Gear

Tech Podcast: How do bicycles get painted?

Painting a bicycle seems like it should be a simple process, but a closer look reveals design and process challenges the pros tackle with artistic zest.

As the bicycle becomes more complex, so too does the process for making it look, well, super pretty. Of course, that means epic paint jobs and killer designs, but how do all those shimmery, color-shifting, glittering finishes make it onto the frame in the first place?

Hint: You can’t get a finish like that with a rattle can from the hardware store.

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Micah Moran from Trek Bicycles knows a thing or two about what goes into all those nifty paint jobs; he has been deeply involved with Trek’s in-house custom paint shop, Project One, as well as the Icon paint schemes that grace some of the most eye-catching designs on the road.

Moran joins tech editor Dan Cavallari to give us a sense of what’s new in bicycle paint, where we’ve been in the past, and what we can look forward to in years to come. He also lends some perspective on how much Trek has grown over the years, particularly when it comes to the company’s in-house paint facilities. And surprisingly enough, given how large the operation has become, many of Trek’s frames are still painted by hand right in Waterloo, Wisconsin.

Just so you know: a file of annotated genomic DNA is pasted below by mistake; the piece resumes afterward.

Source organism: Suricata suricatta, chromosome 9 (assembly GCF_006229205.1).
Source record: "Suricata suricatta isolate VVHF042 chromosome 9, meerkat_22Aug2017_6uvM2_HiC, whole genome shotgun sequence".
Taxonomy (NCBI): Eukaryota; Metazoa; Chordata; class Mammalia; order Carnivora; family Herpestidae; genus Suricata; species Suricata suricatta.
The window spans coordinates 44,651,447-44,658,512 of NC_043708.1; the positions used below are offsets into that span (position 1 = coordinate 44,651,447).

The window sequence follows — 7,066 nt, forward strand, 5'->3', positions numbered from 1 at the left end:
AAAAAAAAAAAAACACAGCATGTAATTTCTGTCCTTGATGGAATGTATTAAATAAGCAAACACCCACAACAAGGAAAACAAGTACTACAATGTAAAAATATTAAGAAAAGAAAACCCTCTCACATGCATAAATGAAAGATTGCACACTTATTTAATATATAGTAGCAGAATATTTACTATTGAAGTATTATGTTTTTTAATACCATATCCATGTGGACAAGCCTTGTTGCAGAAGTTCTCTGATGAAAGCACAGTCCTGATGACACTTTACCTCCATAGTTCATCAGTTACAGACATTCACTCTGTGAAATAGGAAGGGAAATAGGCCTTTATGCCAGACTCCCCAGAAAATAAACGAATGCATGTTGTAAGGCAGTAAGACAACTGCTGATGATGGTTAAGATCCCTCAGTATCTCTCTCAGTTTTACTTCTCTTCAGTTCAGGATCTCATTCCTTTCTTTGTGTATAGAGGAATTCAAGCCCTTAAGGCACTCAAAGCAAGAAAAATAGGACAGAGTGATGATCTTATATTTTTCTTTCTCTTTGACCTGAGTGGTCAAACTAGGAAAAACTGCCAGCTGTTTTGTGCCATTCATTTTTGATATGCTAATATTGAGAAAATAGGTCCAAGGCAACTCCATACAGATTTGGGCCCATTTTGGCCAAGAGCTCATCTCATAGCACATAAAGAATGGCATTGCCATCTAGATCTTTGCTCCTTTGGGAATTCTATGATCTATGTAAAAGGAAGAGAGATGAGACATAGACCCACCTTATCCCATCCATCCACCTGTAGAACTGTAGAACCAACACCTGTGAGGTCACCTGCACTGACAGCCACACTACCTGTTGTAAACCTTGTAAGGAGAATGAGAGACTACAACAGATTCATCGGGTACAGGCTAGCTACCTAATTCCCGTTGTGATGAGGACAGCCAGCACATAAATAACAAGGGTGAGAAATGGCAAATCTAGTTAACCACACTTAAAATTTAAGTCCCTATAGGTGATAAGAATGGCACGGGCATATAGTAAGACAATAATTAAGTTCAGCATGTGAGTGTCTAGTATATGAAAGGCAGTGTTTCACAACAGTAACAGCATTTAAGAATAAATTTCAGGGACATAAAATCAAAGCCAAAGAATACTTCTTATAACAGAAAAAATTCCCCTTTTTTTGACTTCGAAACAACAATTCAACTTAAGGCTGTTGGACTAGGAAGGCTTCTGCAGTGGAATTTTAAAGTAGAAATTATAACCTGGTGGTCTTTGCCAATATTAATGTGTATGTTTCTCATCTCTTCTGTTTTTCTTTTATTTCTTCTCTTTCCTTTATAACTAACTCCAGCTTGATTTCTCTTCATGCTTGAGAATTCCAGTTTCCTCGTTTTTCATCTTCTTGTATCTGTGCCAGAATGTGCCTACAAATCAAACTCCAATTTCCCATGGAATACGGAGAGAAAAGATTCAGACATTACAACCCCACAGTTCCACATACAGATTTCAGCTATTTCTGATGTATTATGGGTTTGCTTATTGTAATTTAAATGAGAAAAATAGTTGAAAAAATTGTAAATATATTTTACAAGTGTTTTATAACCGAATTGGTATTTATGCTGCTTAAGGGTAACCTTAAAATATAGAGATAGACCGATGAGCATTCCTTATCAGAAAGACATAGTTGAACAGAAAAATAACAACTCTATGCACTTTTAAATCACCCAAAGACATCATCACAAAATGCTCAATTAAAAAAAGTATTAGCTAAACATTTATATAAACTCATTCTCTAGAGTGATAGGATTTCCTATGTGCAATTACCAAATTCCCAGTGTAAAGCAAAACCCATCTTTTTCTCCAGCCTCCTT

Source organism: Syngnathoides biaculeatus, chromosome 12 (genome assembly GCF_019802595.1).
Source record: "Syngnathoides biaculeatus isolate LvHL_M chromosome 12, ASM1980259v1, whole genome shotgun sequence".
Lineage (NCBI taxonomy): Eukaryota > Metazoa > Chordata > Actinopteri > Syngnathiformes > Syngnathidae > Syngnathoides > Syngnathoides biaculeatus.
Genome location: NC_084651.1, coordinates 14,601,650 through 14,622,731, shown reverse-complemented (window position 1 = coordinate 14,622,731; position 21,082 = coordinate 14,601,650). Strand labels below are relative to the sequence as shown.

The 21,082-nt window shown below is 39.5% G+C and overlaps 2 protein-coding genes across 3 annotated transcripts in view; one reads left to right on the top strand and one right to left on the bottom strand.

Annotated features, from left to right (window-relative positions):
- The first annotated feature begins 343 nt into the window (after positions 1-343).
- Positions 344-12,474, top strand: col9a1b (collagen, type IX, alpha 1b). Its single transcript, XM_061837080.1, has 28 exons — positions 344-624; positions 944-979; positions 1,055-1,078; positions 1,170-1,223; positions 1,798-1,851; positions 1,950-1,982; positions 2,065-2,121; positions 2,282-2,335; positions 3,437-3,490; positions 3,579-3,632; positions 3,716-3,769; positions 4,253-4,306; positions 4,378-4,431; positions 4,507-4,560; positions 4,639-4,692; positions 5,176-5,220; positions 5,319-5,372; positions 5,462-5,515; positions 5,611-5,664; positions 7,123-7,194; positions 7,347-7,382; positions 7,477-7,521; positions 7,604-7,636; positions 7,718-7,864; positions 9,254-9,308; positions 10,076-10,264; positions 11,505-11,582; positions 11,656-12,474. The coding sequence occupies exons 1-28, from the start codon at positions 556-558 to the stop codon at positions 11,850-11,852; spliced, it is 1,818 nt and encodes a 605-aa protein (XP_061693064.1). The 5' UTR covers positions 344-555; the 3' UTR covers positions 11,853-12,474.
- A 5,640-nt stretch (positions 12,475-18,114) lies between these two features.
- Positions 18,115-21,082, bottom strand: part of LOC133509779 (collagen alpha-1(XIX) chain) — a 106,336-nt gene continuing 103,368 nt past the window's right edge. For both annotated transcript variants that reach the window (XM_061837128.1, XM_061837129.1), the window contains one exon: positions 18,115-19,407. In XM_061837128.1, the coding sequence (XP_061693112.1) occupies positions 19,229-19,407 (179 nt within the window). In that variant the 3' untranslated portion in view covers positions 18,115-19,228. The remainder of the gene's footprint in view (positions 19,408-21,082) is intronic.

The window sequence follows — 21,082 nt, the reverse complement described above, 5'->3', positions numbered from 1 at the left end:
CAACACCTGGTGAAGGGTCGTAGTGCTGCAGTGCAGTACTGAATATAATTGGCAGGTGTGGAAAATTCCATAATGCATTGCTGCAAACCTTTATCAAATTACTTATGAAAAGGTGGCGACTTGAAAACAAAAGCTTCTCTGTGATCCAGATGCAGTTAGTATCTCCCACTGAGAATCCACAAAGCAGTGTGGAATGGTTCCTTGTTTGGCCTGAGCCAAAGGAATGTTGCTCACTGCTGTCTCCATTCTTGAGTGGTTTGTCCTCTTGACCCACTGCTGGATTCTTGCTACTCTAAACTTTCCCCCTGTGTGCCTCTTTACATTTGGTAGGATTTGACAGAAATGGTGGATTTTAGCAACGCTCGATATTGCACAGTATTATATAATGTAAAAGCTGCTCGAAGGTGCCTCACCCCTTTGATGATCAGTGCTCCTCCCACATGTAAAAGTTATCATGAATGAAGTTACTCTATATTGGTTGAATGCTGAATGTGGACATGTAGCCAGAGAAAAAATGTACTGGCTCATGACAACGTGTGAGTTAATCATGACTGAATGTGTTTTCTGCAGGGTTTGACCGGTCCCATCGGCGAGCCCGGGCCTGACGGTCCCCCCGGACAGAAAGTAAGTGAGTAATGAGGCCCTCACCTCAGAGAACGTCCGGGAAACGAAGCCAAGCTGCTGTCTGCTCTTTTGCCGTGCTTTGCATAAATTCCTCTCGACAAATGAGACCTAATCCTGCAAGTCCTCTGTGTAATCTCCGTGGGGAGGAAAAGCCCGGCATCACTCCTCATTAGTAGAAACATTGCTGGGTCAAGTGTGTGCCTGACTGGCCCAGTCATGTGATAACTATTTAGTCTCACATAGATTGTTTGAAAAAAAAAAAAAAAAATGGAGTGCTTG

Trek Icon paint
Moran has helped create some eye-popping designs for Trek’s Icon lineup. Photo: Trek

Moran has created designs for some of Trek’s most successful riders, and he lends some insight into how Trek tackles the process of creating custom yellow bikes for leaders at the Tour de France, and other custom paint jobs like John Degenkolb’s special lineup just a few seasons ago.

If you have questions about this podcast or recommendations for topics you’d like us to cover on a future episode, you can reach out to VeloNews Tech Editor Dan Cavallari via email, Instagram, or Twitter.